Dr. Goff had the data. Dr. Goff knew. His charts visually show it. He just chose to omit highlighting that finding, despite the fact that several other researchers have found no evidence of racial bias in lethal force in recent years. In fact, Dr. Goff’s report even admitted, “The mean use of force rate for Black citizens was higher than that for White citizens in all categories, save the use of lethal force, when controlling for arrests for all offenses.” How do you say “save the use of lethal force” if you didn’t find blacks aren’t shot more often than whites?
Even Google is out in front of their skis by stating in their Google.org blog post on their partnership with the Center for Policing Equity: “In the year ahead, Google will continue to stand in solidarity with the fight for racial justice.” That “stand in solidarity” links to an official Google Tweet that said immediately in the aftermath of two fateful shootings: “#AltonSterling and #PhilandoCastile’s lives mattered. Black lives matter. We need racial justice now.” It’s worth noting both shootings resulted in juries acquitting the officers involved. It’s also worth noting that the same day of those Google Twetes, July 7, 2016, five white police officers were gunned down in Dallas by a black separatist inflamed by the media drumbeat and rhetoric around black people killed by white cops.
Who wants to bet that if the Center for Policing Equity and Google finds data that exonerates police nationally, they won’t release it?
When police institutions are reluctant to give up their data, this is one of the major reasons why. They know it will be manipulated to make them look bad. This clearly happened at The New York Times, as well as from The Washington Post and PBS. For example, PBS broadcast the following fact without one mention of “arrests” in their video report on the Center for Policing Equity analysis: “Looking at 19,000 incidents between 2010 and 2015, researchers found blacks are 3.5 times more likely than whites to experience use of force.” PBS doesn’t mention arrest rates being around 3 times more and violent arrests being 4 times more because the lead researcher, Goff, isn’t telling them to. He didn’t bother to correct The New York Times when they wrote, “African Americans are far more likely than whites and other groups to be the victims of use of force by the police, even when racial disparities in crime are taken into account.” That line was utterly false, but it was shared widely and cemented as criminal justice gospel.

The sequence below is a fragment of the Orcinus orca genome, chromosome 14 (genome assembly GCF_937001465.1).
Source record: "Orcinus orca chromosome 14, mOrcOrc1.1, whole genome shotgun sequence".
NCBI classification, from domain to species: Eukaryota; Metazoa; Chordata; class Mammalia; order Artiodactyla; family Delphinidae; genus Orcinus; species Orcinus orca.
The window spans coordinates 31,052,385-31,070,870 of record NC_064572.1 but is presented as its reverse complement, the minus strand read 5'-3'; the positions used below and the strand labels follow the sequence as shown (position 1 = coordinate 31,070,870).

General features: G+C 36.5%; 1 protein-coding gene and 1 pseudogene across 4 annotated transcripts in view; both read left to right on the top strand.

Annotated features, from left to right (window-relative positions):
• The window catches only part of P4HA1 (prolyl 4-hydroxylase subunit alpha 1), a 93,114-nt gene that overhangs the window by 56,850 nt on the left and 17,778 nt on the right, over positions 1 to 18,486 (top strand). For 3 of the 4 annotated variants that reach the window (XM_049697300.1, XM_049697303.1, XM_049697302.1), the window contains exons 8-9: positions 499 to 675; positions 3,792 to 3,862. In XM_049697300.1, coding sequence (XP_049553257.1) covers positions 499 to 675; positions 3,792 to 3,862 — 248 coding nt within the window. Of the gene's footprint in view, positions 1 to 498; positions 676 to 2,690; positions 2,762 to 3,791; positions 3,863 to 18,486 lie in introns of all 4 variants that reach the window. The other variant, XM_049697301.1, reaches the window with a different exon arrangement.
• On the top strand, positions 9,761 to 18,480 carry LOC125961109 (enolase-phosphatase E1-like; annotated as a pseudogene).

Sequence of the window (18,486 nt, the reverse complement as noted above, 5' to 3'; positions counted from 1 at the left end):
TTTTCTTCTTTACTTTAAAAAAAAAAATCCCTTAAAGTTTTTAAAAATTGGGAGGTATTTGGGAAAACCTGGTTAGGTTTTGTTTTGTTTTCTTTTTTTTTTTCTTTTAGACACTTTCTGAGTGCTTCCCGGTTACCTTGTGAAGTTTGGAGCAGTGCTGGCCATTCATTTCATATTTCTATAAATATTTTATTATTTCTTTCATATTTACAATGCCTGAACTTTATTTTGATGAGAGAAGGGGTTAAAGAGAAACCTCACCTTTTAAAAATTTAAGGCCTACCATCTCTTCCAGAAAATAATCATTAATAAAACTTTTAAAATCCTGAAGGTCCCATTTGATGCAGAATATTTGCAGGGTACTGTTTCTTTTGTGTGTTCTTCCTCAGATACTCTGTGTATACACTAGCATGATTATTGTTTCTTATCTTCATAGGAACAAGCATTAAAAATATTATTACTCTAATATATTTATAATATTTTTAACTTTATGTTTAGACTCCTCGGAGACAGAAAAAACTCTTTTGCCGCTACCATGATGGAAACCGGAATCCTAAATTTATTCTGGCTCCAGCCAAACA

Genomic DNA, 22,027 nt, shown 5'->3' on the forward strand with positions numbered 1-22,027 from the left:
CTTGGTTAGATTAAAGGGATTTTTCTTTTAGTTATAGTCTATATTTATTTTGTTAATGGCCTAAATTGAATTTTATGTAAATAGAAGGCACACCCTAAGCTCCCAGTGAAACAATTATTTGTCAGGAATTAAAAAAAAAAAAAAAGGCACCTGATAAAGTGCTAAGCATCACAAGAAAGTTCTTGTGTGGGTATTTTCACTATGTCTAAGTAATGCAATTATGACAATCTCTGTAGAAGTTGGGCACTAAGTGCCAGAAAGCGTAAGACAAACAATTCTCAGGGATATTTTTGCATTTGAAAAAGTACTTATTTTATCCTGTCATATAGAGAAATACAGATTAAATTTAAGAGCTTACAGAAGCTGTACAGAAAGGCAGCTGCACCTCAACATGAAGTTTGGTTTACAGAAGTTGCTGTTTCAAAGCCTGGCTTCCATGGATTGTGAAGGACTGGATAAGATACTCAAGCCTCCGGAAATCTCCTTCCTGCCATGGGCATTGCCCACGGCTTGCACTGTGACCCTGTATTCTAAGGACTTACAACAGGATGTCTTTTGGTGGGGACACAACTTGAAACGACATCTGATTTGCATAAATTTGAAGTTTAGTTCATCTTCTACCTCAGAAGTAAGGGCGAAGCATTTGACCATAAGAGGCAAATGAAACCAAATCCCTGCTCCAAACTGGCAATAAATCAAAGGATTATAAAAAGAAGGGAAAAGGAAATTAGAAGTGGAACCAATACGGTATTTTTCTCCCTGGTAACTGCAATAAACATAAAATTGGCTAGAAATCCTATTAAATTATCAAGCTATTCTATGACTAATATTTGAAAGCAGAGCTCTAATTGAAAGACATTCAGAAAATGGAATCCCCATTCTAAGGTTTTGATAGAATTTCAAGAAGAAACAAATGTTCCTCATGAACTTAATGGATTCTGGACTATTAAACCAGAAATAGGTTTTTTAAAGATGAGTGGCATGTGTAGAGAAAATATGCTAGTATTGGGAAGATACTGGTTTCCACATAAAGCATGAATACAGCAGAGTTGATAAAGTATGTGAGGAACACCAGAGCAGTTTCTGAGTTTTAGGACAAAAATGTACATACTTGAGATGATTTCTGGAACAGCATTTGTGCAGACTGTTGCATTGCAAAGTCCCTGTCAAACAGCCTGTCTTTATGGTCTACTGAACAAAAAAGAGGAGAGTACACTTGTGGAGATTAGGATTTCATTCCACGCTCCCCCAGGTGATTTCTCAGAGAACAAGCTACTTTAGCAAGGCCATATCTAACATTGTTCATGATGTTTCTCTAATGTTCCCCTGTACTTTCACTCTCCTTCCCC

More Facts Throw Water on the Mass Incarceration Racism Narrative
There’s also a lot of talk in Harris’ plan about “ending” things. She wants to end mandatory minimums and the federal crack and powder cocaine disparity (which Obama already modified). She also wants to increase use of clemency and reform community supervision. All this may be fine and well.
But some facts tend to throw water on the idea we’re incarcerating too many people for too long.
According to The National Review reporting about prosecutors in 2019, average time served isn’t exactly lengthy. They wrote: “For all prisoners released in 2016, the median time served was only 1.3 years; the mean was 2.6 years. For violent offenders the median was 2.4 years, the average 4.7 years.” They’re not wrong, despite the many who like to use this common pushback, “Well, it’s a conservative, right-wing source.” The data exactly mirrors what The U.S. Bureau of Justice Statistics reported in 2018. Conservatives can report data, too, it seems. In fact, sometimes they’re the only ones willing to present certain facts.
Sometimes, progressive outlets leak out information that’s revealing and upends the narrative that we’re too harsh on those that commit crimes.
According to statistics put out by the anti-sexual violence organization RAINN, for every 1000 criminal incidents, only a small % lead to serving jail time:
- .5% of rapes lead to incarceration
(23% were reported to police)
- 2% of robberies lead to incarceration
(62% were reported to police)
- 3.3% of assault/battery incidents lead to incarceration
(63% were reported to police)
- 10% of rape arrests lead to incarceration
- 12% of robbery arrests lead to incarceration
- 13% of assault/battery arrests lead to incarceration
These are true and accurate statistics. Any honest cop, prosecutor, or defense attorney will tell you that serving time often comes after a long rap sheet of felony and misdemeanor offenses — and many more crimes that they never got arrested for. But that’s rarely mentioned by the media or the Democratic party today. Just like, again, how blacks are not more likely to be arrested for most crimes. Or this little known fact: Americans are arrested at least 5–10 times before serving time.
The U.S. Bureau of Justice states it plainly: “On average, offenders released from federal prison had fewer prior arrests (5.6) than those released from state prison (10.8).”